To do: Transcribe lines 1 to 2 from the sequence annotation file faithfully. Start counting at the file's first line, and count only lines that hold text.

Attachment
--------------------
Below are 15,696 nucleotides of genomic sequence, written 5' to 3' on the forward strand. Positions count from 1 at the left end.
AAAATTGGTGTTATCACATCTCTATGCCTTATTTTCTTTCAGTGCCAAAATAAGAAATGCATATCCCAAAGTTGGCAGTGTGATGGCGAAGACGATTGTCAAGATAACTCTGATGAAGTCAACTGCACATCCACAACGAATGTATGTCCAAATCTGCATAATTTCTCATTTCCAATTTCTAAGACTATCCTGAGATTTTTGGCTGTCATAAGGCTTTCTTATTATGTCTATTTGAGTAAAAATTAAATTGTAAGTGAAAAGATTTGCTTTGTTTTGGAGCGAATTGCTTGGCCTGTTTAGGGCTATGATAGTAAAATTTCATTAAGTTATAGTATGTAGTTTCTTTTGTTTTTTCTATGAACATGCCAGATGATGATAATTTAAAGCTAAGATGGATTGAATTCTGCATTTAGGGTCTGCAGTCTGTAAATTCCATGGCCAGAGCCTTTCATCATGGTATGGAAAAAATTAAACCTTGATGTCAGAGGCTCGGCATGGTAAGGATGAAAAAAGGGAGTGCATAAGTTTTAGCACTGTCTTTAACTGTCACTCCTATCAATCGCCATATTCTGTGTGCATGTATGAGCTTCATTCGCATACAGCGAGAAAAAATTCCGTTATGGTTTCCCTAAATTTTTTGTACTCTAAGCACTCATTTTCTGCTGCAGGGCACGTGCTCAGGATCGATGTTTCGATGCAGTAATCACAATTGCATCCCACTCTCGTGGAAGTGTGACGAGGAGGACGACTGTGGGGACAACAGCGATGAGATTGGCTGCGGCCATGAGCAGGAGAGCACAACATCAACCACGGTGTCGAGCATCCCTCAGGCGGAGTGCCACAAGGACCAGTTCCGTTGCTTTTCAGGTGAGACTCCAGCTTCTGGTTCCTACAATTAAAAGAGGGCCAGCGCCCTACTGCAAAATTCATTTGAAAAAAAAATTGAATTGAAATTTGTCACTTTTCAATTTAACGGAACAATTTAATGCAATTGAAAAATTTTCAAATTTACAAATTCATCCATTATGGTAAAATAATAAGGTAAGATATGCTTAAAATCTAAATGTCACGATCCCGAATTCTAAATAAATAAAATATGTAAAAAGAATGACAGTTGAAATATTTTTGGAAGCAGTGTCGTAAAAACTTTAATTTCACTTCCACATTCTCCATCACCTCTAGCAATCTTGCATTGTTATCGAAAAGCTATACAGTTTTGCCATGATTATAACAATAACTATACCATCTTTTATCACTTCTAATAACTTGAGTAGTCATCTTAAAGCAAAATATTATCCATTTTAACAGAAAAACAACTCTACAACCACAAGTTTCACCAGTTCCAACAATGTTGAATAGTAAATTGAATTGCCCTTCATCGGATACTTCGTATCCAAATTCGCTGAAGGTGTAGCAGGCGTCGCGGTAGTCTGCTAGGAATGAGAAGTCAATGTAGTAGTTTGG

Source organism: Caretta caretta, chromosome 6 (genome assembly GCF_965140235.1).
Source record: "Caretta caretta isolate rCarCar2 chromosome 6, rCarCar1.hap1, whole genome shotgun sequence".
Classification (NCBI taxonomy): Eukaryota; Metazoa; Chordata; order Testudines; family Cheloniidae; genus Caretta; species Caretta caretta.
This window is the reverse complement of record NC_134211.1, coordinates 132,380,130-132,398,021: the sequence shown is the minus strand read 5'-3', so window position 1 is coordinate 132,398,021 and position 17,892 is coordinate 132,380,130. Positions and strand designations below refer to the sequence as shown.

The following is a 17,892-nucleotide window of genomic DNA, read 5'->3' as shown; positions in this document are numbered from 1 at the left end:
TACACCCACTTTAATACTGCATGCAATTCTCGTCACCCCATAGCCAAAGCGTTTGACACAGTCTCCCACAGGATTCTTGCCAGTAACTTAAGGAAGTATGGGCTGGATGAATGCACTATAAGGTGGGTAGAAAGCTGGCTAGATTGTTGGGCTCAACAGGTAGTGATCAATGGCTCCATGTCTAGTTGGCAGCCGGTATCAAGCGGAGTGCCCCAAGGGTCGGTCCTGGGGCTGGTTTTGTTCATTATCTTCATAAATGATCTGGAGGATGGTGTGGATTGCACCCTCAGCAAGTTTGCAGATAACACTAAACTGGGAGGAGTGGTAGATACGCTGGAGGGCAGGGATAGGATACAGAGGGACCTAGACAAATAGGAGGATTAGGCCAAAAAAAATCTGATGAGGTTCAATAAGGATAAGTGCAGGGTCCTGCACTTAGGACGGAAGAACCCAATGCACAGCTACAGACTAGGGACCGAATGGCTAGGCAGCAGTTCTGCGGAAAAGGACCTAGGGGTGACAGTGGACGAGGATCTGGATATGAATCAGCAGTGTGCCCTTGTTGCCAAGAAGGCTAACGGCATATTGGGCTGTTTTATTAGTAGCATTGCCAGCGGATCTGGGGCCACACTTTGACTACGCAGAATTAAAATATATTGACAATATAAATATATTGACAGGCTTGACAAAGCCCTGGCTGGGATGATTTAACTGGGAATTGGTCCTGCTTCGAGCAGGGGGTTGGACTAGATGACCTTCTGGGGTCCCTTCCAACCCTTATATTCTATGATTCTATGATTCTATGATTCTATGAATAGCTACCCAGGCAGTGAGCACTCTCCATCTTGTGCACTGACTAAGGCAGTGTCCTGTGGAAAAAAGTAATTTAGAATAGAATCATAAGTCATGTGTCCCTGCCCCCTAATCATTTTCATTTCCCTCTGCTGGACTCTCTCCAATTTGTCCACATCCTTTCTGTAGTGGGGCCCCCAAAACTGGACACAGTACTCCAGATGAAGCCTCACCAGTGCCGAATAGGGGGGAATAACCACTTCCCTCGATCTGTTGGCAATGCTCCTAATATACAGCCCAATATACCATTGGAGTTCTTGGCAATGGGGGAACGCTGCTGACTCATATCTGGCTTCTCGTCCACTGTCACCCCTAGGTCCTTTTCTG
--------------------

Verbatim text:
Below are 15,696 nucleotides of genomic sequence, written 5' to 3' on the forward strand. Positions count from 1 at the left end.
AAAATTGGTGTTATCACATCTCTATGCCTTATTTTCTTTCAGTGCCAAAATAAGAAATGCATATCCCAAAGTTGGCAGTGTGATGGCGAAGACGATTGTCAAGATAACTCTGATGAAGTCAACTGCACATCCACAACGAATGTATGTCCAAATCTGCATAATTTCTCATTTCCAATTTCTAAGACTATCCTGAGATTTTTGGCTGTCATAAGGCTTTCTTATTATGTCTATTTGAGTAAAAATTAAATTGTAAGTGAAAAGATTTGCTTTGTTTTGGAGCGAATTGCTTGGCCTGTTTAGGGCTATGATAGTAAAATTTCATTAAGTTATAGTATGTAGTTTCTTTTGTTTTTTCTATGAACATGCCAGATGATGATAATTTAAAGCTAAGATGGATTGAATTCTGCATTTAGGGTCTGCAGTCTGTAAATTCCATGGCCAGAGCCTTTCATCATGGTATGGAAAAAATTAAACCTTGATGTCAGAGGCTCGGCATGGTAAGGATGAAAAAAGGGAGTGCATAAGTTTTAGCACTGTCTTTAACTGTCACTCCTATCAATCGCCATATTCTGTGTGCATGTATGAGCTTCATTCGCATACAGCGAGAAAAAATTCCGTTATGGTTTCCCTAAATTTTTTGTACTCTAAGCACTCATTTTCTGCTGCAGGGCACGTGCTCAGGATCGATGTTTCGATGCAGTAATCACAATTGCATCCCACTCTCGTGGAAGTGTGACGAGGAGGACGACTGTGGGGACAACAGCGATGAGATTGGCTGCGGCCATGAGCAGGAGAGCACAACATCAACCACGGTGTCGAGCATCCCTCAGGCGGAGTGCCACAAGGACCAGTTCCGTTGCTTTTCAGGTGAGACTCCAGCTTCTGGTTCCTACAATTAAAAGAGGGCCAGCGCCCTACTGCAAAATTCATTTGAAAAAAAAATTGAATTGAAATTTGTCACTTTTCAATTTAACGGAACAATTTAATGCAATTGAAAAATTTTCAAATTTACAAATTCATCCATTATGGTAAAATAATAAGGTAAGATATGCTTAAAATCTAAATGTCACGATCCCGAATTCTAAATAAATAAAATATGTAAAAAGAATGACAGTTGAAATATTTTTGGAAGCAGTGTCGTAAAAACTTTAATTTCACTTCCACATTCTCCATCACCTCTAGCAATCTTGCATTGTTATCGAAAAGCTATACAGTTTTGCCATGATTATAACAATAACTATACCATCTTTTATCACTTCTAATAACTTGAGTAGTCATCTTAAAGCAAAATATTATCCATTTTAACAGAAAAACAACTCTACAACCACAAGTTTCACCAGTTCCAACAATGTTGAATAGTAAATTGAATTGCCCTTCATCGGATACTTCGTATCCAAATTCGCTGAAGGTGTAGCAGGCGTCGCGGTAGTCTGCTAGGAATGAGAAGTCAATGTAGTAGTTTGG